A Brief History of the Players in Hurst

The Hurstpierpoint Players, and the Hurstpierpoint community, are very fortunate in having their own theatre. Very few amateur societies can lay claim to premises of their own, having to rely on village halls and makeshift stages, not many of which can boast the facilities of a proper theatre.

When the Hurstpierpoint Players was formed in 1936, at another of Hurst's meeting places - The New Inn - they had to use whatever premises were available for rehearsals and performances. Their first production was BIRD IN HAND in 1937, and the venue was the Drill Hall.

After 1937, most performances took place in the Parish Room. In 1961 the Players mounted the first of their special summer productions, mainly of Shakespeare, in marquees erected in gardens around Hurstpierpoint.

In 1976 The Players bought their own premises, then a general store called Graveleys. The building dates from the 1820's and was originally a non-conformist chapel, but during its lifetime was also a school, and, between the wars, Robins Wine Store. A great deal of work was put into the project by members and friends which resulted in the Players being able to put on their first play in their new theatre - The Players Theatre - in January, 1977


And now

The Theatre Today

The Hurstpierpoint Players is a registered charity, and as with all charities, it relies heavily on fund-raising activities and the donations of benefactors to maintain its building and produce high quality shows. Mounting a production, particularly one requiring a complicated set, lighting and costumes - not to mention fees for performing rights - is becoming increasingly expensive, and the sale of tickets cannot always be enough to cover production costs as well as proper maintenance of the theatre.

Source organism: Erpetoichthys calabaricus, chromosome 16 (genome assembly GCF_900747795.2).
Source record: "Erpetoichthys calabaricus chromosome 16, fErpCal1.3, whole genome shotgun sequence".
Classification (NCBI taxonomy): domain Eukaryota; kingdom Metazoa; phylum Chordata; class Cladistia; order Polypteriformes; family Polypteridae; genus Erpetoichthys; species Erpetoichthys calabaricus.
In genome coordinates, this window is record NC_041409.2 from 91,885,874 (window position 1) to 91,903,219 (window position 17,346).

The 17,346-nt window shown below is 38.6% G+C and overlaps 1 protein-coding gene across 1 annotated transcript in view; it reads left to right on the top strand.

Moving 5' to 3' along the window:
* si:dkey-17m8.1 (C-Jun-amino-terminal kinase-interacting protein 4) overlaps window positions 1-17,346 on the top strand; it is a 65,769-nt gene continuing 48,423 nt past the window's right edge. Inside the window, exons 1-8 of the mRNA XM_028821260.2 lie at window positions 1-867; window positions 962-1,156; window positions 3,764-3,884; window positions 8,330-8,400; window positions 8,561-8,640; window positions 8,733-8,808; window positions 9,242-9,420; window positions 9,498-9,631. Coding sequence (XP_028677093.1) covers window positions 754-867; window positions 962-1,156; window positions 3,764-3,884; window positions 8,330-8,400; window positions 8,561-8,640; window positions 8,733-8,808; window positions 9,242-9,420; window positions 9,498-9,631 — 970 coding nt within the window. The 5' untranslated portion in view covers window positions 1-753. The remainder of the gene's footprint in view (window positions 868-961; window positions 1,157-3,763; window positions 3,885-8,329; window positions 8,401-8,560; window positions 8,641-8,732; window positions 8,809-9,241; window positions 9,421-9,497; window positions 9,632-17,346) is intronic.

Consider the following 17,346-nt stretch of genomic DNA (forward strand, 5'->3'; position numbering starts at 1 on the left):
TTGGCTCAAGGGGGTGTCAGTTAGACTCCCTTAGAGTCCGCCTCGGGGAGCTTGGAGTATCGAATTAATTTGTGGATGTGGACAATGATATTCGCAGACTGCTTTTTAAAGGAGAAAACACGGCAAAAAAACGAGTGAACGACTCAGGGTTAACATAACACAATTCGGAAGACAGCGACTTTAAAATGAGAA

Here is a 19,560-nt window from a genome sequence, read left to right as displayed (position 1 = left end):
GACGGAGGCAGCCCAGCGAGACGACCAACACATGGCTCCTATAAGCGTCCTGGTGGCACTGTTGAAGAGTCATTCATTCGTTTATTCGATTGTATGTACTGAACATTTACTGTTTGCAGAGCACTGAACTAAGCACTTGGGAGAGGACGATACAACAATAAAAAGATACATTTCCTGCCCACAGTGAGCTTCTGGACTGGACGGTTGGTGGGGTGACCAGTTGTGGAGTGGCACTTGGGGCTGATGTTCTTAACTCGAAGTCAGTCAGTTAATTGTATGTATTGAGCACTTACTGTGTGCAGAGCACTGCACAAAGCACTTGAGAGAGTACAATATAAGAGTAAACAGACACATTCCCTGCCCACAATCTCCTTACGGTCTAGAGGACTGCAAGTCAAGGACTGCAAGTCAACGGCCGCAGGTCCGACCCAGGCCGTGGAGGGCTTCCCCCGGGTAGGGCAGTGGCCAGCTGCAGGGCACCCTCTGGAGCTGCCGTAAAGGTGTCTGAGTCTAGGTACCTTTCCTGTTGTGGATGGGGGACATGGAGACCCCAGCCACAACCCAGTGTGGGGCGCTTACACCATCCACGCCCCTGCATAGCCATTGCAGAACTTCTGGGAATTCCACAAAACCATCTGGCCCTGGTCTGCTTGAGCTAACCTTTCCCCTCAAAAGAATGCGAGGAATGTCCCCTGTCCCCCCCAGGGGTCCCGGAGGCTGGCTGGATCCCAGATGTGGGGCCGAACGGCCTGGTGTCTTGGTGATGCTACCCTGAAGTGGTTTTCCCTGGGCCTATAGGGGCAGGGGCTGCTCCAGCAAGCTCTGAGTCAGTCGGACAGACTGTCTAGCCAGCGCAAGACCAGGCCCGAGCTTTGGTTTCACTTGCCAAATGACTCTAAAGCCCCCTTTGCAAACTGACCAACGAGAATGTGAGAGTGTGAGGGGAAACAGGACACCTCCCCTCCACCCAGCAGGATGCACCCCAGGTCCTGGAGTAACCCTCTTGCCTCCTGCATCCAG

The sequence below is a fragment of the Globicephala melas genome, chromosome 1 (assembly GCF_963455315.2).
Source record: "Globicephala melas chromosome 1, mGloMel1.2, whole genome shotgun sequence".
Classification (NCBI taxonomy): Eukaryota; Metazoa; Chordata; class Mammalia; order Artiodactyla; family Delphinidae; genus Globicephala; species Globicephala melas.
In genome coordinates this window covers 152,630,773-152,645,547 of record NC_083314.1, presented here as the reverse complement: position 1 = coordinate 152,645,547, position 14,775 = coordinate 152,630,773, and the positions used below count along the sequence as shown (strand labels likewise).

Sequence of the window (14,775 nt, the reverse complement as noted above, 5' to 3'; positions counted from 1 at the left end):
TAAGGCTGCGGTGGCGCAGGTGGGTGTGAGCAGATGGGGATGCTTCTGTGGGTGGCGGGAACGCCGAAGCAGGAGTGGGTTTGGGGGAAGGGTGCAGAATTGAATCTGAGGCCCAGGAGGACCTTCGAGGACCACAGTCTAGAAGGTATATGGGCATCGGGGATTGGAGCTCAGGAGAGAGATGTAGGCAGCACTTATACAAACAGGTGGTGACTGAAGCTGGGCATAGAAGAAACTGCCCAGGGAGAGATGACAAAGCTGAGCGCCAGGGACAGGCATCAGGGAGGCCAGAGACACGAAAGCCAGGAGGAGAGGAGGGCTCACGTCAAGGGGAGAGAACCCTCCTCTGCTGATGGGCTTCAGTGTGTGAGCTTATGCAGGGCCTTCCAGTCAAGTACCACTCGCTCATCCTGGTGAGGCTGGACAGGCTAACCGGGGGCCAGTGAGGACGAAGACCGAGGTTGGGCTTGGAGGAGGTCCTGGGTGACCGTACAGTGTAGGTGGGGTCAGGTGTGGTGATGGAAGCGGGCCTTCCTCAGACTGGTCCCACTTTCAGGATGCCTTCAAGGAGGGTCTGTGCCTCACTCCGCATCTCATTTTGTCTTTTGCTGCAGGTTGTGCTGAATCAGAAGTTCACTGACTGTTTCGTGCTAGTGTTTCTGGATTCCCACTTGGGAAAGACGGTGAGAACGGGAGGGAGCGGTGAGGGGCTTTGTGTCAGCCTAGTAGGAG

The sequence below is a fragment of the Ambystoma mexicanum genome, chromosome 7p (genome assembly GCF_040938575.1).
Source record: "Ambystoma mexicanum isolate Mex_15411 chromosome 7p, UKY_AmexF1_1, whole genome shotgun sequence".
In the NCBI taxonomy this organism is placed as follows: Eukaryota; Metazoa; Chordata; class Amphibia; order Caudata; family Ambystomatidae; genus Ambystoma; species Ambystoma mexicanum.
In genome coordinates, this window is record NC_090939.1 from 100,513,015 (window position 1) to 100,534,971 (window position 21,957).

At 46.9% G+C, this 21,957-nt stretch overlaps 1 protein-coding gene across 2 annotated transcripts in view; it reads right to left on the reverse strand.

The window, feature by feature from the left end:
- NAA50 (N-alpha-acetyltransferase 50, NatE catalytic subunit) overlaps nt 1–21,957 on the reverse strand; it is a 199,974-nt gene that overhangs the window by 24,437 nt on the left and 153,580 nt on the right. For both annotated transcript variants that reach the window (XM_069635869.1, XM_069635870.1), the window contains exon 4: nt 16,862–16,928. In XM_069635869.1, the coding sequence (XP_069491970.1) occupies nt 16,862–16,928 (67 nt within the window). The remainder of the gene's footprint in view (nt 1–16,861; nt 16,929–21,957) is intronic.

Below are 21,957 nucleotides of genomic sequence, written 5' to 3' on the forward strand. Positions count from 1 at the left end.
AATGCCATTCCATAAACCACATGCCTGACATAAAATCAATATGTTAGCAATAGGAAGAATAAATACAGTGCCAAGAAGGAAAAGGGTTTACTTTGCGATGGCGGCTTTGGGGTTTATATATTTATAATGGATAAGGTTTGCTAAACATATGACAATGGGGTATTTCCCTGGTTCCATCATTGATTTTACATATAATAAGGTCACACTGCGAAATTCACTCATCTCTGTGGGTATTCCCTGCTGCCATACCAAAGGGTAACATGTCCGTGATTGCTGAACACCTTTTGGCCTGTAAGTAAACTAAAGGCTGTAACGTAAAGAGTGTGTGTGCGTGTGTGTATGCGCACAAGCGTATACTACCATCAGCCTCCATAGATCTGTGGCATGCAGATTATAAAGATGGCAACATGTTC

Almost all the work on the building, excepting major structural work, is done by members of the Hurstpierpoint Players, who seem to be able to turn their hand to anything from carpet laying, plumbing, electrics, and decorating, to design and construction of sets and making costumes and props. In the 'Great Storm' of October 1987 the Players Theatre lost half its roof and quick-thinking members managed to buy up the last local stocks of tarpaulin to keep out the weather. This enabled the curtain to go on up on time for the October production - three days later!

In 2019 the building has undergone a major refurbishment, updating the auditorium and air-conditioning system.

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